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The Bias Blind Spot

It’s been well documented that we see the world through biased glasses. And yet even as we acknowledge that bias exists and can see it in others, we are slow to acknowledge how bias shapes our own views.

Research shows, in fact, that people rate themselves less subject to bias than the average American. Princeton psychologist Emily Pronin, along with psychologists Daniel Lin and Lee Ross of Stanford University, present their findings in “The Bias Blind Spot: Perceptions in Bias in Self Versus Others,” published in Personality and Social Psychology Bulletin, in March, 2002 (Vol. 23, No. 3).

In two studies using surveys of students and airport travelers, participants consistently rated either the average American or their peers as having substantial more bias than themselves.

Even after reading a paragraph that noted how “70-80% of individuals consistently rate themselves…as having ‘less than average’ amounts of characteristics they believe are negative,” participants still rated themselves as less biased.

A third study involved using a bogus test of social intelligence to determine whether participants viewed the test as valid or invalid, based on their performance. Following testing, researchers gave participants false feedback indicating that they had scored either high or low on the test.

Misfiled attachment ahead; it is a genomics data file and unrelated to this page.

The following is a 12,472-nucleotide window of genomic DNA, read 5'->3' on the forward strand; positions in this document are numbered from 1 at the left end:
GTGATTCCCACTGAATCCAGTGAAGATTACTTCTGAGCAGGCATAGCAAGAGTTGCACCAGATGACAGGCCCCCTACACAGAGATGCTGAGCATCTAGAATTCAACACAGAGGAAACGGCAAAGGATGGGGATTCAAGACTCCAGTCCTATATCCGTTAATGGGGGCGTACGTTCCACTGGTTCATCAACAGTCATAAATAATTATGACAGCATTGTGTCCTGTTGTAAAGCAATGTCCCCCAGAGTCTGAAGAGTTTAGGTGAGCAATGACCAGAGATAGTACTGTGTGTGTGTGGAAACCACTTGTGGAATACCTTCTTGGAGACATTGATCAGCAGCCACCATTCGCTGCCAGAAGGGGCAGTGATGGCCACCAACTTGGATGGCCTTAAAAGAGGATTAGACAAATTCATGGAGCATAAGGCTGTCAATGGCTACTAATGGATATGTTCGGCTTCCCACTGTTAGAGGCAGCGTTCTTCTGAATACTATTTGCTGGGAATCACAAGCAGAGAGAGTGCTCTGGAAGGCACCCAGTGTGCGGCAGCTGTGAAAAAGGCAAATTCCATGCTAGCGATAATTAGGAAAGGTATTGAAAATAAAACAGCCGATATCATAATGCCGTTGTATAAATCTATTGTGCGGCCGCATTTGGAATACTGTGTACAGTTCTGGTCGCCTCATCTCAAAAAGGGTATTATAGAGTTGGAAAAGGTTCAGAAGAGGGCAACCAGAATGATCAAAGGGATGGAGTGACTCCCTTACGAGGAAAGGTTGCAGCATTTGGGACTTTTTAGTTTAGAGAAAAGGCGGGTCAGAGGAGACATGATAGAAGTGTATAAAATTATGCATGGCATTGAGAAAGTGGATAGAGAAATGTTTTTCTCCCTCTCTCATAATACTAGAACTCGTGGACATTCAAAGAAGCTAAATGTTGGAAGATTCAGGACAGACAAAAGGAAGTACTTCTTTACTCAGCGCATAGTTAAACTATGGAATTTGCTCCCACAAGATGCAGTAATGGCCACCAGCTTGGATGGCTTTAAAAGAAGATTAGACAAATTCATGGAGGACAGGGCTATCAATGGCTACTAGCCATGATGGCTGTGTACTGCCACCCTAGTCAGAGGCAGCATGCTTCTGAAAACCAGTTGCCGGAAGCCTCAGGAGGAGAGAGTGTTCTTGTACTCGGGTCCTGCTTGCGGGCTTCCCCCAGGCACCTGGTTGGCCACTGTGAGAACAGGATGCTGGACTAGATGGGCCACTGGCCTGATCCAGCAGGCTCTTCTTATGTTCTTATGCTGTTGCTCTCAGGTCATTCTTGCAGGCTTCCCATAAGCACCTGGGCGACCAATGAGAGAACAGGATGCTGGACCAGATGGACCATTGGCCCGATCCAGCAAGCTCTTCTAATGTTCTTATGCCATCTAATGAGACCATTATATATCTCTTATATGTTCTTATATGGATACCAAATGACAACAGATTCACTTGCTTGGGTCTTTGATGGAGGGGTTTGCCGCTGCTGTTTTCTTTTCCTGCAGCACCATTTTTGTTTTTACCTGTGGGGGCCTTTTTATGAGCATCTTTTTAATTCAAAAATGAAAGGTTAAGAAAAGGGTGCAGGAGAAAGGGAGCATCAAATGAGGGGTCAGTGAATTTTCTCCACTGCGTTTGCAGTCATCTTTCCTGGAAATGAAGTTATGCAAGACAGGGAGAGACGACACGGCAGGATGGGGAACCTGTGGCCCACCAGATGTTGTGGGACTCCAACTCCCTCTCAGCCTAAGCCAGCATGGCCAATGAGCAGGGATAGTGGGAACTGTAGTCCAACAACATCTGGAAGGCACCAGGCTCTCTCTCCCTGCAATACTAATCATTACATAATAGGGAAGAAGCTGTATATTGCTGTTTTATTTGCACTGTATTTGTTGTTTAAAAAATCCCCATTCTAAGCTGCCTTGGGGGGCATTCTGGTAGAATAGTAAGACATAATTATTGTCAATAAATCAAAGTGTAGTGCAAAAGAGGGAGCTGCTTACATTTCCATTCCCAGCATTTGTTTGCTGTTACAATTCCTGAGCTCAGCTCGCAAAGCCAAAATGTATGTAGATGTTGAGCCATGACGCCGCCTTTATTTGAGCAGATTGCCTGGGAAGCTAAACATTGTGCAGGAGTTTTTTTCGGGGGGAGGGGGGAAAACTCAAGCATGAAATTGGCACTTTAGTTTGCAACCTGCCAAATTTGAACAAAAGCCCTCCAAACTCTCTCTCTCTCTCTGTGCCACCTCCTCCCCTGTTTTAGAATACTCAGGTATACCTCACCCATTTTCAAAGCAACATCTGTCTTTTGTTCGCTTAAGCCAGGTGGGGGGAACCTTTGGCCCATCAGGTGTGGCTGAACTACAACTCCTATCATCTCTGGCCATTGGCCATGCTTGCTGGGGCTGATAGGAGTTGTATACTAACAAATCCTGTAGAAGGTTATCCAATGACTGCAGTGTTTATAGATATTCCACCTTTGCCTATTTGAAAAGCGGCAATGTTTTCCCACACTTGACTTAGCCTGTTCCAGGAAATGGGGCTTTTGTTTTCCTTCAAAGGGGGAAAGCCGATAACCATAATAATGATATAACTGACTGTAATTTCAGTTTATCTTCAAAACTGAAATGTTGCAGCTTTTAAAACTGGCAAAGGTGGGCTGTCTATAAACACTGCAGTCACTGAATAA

As anticipated, participants who were assigned high scores saw the test as more valid than the participants who were assigned low scores. When asked to consider their partner’s evaluation of the test, participants were much more likely to see bias in their partner than in themselves.

“Our contention is that in most cases people do indeed expect that others will share their views,” the researchers conclude. “But, when these others fail to do so, people are likely to see those with whom they disagree as unreasonable and as unable to view things in an objective manner.”

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